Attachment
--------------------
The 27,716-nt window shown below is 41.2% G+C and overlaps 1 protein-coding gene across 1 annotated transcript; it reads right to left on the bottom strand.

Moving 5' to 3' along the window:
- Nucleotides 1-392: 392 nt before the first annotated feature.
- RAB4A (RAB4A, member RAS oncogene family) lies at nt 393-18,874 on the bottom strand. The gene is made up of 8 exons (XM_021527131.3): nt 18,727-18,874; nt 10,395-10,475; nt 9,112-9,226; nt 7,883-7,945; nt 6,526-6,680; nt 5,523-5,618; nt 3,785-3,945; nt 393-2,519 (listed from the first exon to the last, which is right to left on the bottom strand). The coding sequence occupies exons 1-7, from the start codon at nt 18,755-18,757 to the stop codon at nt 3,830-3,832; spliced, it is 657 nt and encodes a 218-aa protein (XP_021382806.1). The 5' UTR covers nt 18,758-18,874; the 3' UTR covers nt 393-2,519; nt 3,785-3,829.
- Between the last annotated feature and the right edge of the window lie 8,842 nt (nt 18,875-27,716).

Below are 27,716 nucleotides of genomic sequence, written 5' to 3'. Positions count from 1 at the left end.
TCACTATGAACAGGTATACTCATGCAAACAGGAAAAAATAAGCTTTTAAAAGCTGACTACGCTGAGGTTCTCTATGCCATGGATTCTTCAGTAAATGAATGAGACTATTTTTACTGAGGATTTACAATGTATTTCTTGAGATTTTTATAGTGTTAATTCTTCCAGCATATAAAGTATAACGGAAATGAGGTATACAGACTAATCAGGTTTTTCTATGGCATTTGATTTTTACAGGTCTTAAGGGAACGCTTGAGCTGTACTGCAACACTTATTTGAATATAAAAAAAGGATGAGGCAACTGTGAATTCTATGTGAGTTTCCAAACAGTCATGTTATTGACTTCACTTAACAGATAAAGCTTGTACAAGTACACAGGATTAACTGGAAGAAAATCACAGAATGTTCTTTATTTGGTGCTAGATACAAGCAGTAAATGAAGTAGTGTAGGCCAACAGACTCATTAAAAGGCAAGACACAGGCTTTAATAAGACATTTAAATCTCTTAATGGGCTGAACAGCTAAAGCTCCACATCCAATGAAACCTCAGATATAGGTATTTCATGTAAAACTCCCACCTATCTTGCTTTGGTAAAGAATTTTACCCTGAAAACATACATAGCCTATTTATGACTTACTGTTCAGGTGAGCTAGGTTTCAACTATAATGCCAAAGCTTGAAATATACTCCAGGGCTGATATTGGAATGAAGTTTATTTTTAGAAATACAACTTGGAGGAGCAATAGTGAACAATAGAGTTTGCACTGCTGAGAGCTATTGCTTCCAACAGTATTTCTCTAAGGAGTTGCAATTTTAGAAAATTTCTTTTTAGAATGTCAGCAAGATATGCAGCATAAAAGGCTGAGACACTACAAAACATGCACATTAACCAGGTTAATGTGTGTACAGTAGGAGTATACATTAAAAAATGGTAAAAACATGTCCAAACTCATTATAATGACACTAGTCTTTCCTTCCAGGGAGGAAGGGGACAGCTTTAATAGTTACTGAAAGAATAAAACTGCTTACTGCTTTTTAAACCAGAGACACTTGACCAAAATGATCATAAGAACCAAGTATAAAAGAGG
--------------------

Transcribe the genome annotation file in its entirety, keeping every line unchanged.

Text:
The 27,716-nt window shown below is 41.2% G+C and overlaps 1 protein-coding gene across 1 annotated transcript; it reads right to left on the bottom strand.

Moving 5' to 3' along the window:
- Nucleotides 1-392: 392 nt before the first annotated feature.
- RAB4A (RAB4A, member RAS oncogene family) lies at nt 393-18,874 on the bottom strand. The gene is made up of 8 exons (XM_021527131.3): nt 18,727-18,874; nt 10,395-10,475; nt 9,112-9,226; nt 7,883-7,945; nt 6,526-6,680; nt 5,523-5,618; nt 3,785-3,945; nt 393-2,519 (listed from the first exon to the last, which is right to left on the bottom strand). The coding sequence occupies exons 1-7, from the start codon at nt 18,755-18,757 to the stop codon at nt 3,830-3,832; spliced, it is 657 nt and encodes a 218-aa protein (XP_021382806.1). The 5' UTR covers nt 18,758-18,874; the 3' UTR covers nt 393-2,519; nt 3,785-3,829.
- Between the last annotated feature and the right edge of the window lie 8,842 nt (nt 18,875-27,716).

Below are 27,716 nucleotides of genomic sequence, written 5' to 3'. Positions count from 1 at the left end.
TCACTATGAACAGGTATACTCATGCAAACAGGAAAAAATAAGCTTTTAAAAGCTGACTACGCTGAGGTTCTCTATGCCATGGATTCTTCAGTAAATGAATGAGACTATTTTTACTGAGGATTTACAATGTATTTCTTGAGATTTTTATAGTGTTAATTCTTCCAGCATATAAAGTATAACGGAAATGAGGTATACAGACTAATCAGGTTTTTCTATGGCATTTGATTTTTACAGGTCTTAAGGGAACGCTTGAGCTGTACTGCAACACTTATTTGAATATAAAAAAAGGATGAGGCAACTGTGAATTCTATGTGAGTTTCCAAACAGTCATGTTATTGACTTCACTTAACAGATAAAGCTTGTACAAGTACACAGGATTAACTGGAAGAAAATCACAGAATGTTCTTTATTTGGTGCTAGATACAAGCAGTAAATGAAGTAGTGTAGGCCAACAGACTCATTAAAAGGCAAGACACAGGCTTTAATAAGACATTTAAATCTCTTAATGGGCTGAACAGCTAAAGCTCCACATCCAATGAAACCTCAGATATAGGTATTTCATGTAAAACTCCCACCTATCTTGCTTTGGTAAAGAATTTTACCCTGAAAACATACATAGCCTATTTATGACTTACTGTTCAGGTGAGCTAGGTTTCAACTATAATGCCAAAGCTTGAAATATACTCCAGGGCTGATATTGGAATGAAGTTTATTTTTAGAAATACAACTTGGAGGAGCAATAGTGAACAATAGAGTTTGCACTGCTGAGAGCTATTGCTTCCAACAGTATTTCTCTAAGGAGTTGCAATTTTAGAAAATTTCTTTTTAGAATGTCAGCAAGATATGCAGCATAAAAGGCTGAGACACTACAAAACATGCACATTAACCAGGTTAATGTGTGTACAGTAGGAGTATACATTAAAAAATGGTAAAAACATGTCCAAACTCATTATAATGACACTAGTCTTTCCTTCCAGGGAGGAAGGGGACAGCTTTAATAGTTACTGAAAGAATAAAACTGCTTACTGCTTTTTAAACCAGAGACACTTGACCAAAATGATCATAAGAACCAAGTATAAAAGAGG